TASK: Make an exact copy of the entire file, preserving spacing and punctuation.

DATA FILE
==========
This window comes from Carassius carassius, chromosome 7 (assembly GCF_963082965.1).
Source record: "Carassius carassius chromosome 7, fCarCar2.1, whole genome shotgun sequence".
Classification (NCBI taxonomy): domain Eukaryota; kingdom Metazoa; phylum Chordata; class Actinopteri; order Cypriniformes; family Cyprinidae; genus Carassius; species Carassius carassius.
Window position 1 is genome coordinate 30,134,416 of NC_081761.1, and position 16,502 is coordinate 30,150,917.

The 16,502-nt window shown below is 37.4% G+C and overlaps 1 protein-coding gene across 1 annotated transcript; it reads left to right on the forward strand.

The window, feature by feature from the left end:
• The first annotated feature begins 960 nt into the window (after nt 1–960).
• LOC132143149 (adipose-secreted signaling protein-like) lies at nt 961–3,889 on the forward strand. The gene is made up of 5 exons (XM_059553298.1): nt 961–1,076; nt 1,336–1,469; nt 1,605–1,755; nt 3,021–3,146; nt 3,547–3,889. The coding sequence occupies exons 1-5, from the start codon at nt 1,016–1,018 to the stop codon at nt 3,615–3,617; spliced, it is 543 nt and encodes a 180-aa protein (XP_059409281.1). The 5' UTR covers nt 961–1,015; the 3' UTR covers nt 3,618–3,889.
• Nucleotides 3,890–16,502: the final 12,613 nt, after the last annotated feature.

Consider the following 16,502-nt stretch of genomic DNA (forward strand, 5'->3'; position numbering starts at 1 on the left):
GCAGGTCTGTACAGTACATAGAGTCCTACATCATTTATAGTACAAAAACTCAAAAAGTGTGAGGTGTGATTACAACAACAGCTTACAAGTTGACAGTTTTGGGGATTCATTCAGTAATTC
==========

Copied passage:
This window comes from Carassius carassius, chromosome 7 (assembly GCF_963082965.1).
Source record: "Carassius carassius chromosome 7, fCarCar2.1, whole genome shotgun sequence".
Classification (NCBI taxonomy): domain Eukaryota; kingdom Metazoa; phylum Chordata; class Actinopteri; order Cypriniformes; family Cyprinidae; genus Carassius; species Carassius carassius.
Window position 1 is genome coordinate 30,134,416 of NC_081761.1, and position 16,502 is coordinate 30,150,917.

The 16,502-nt window shown below is 37.4% G+C and overlaps 1 protein-coding gene across 1 annotated transcript; it reads left to right on the forward strand.

The window, feature by feature from the left end:
• The first annotated feature begins 960 nt into the window (after nt 1–960).
• LOC132143149 (adipose-secreted signaling protein-like) lies at nt 961–3,889 on the forward strand. The gene is made up of 5 exons (XM_059553298.1): nt 961–1,076; nt 1,336–1,469; nt 1,605–1,755; nt 3,021–3,146; nt 3,547–3,889. The coding sequence occupies exons 1-5, from the start codon at nt 1,016–1,018 to the stop codon at nt 3,615–3,617; spliced, it is 543 nt and encodes a 180-aa protein (XP_059409281.1). The 5' UTR covers nt 961–1,015; the 3' UTR covers nt 3,618–3,889.
• Nucleotides 3,890–16,502: the final 12,613 nt, after the last annotated feature.

Consider the following 16,502-nt stretch of genomic DNA (forward strand, 5'->3'; position numbering starts at 1 on the left):
GCAGGTCTGTACAGTACATAGAGTCCTACATCATTTATAGTACAAAAACTCAAAAAGTGTGAGGTGTGATTACAACAACAGCTTACAAGTTGACAGTTTTGGGGATTCATTCAGTAATTC